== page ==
On its first day of trading after its IPO in June 2020, shares of Vroom [VRM], an online-only used-vehicle dealer that has lost piles of money every year, more than doubled from its IPO price of $22 a share, amid enormous hype on Wall Street. It then proceeded to skyrocket to $73.87 by September 1, 2020. And then the hype started to leech out, and on Friday, shares closed at $7.06, down 90.4% from the closing high (price data via YCharts).
Looking at a chart like this gives me the willies because it proves that there is something seriously wrong with how money-losing companies in well-established profitable industries, such as selling used vehicles, are hyped to retail investors and even asset managers as disruptors that are going to change the world, and these disrupters don’t need profits because who cares about profits when you’re changing the world.
And then the Big S hits the fan, after Wall Street banks and the insiders made huge amounts of money. That’s when other folks get cleaned out, having bought into the hype, and some unknowingly by having invested in funds that held these shares. This is now happening with hundreds of companies.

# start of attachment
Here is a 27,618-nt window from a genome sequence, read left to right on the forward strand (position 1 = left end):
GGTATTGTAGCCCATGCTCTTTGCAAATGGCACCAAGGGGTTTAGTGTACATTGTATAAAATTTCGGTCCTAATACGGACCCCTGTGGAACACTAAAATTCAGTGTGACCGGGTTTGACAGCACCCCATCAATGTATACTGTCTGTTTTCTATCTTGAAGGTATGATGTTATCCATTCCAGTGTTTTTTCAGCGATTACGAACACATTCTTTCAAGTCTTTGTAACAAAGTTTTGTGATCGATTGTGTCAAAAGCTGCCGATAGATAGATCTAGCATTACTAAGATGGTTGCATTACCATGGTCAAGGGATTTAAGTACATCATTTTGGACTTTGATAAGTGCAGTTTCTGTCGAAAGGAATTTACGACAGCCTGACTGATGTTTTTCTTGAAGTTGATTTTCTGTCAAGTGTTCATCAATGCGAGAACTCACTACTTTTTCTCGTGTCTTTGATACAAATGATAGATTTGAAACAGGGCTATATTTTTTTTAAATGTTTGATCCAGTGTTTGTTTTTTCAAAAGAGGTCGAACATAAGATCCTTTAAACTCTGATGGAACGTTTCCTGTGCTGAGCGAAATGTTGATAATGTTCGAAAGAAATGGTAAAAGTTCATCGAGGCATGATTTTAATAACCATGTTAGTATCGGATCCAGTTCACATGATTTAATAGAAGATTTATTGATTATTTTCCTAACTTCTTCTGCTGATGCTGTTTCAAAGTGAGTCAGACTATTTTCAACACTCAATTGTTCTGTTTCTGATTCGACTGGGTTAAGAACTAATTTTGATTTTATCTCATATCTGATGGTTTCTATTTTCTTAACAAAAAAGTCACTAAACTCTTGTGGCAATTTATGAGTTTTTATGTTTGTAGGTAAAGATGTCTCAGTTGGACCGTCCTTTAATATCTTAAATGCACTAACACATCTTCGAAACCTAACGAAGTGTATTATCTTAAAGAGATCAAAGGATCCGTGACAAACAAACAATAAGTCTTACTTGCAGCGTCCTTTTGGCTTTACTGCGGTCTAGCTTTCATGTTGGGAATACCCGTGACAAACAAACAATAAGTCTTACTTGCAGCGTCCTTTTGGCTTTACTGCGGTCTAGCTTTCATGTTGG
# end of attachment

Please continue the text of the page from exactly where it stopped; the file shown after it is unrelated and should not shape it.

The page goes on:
Right. Just check $AN. Those guys got it going on. Very profitable and growing like kudzu. Compare $AN to “disruptors” $VRM and $CVNA. These two fat unicorns are just more Silicon Valley vapor promises to cover for the VCs running out the backdoor with the loot raised from gullible investors:
Selling used cars is very profitable – if you understand the basics, including not overpaying for cars. It’s profitable even during tough times, when new vehicle sales struggle.
For the past 18 months, the industry has been in the hottest used vehicle market ever, with retail prices spiking to silly levels, and with people paying new-vehicle prices for two-year old used vehicles. This has generated huge per-vehicle gross profits for dealers across the board.
But Vroom and Carvana still lost money. They weren’t created to profitably sell used vehicles. That was never the plan. It would have made them look like one of the other fossils. The plan was to grow no matter what, while burning investor cash, and to bedazzle investors with that growth, and distract them from the miserable bottom line. They were created to enrich Wall Street banks and insiders.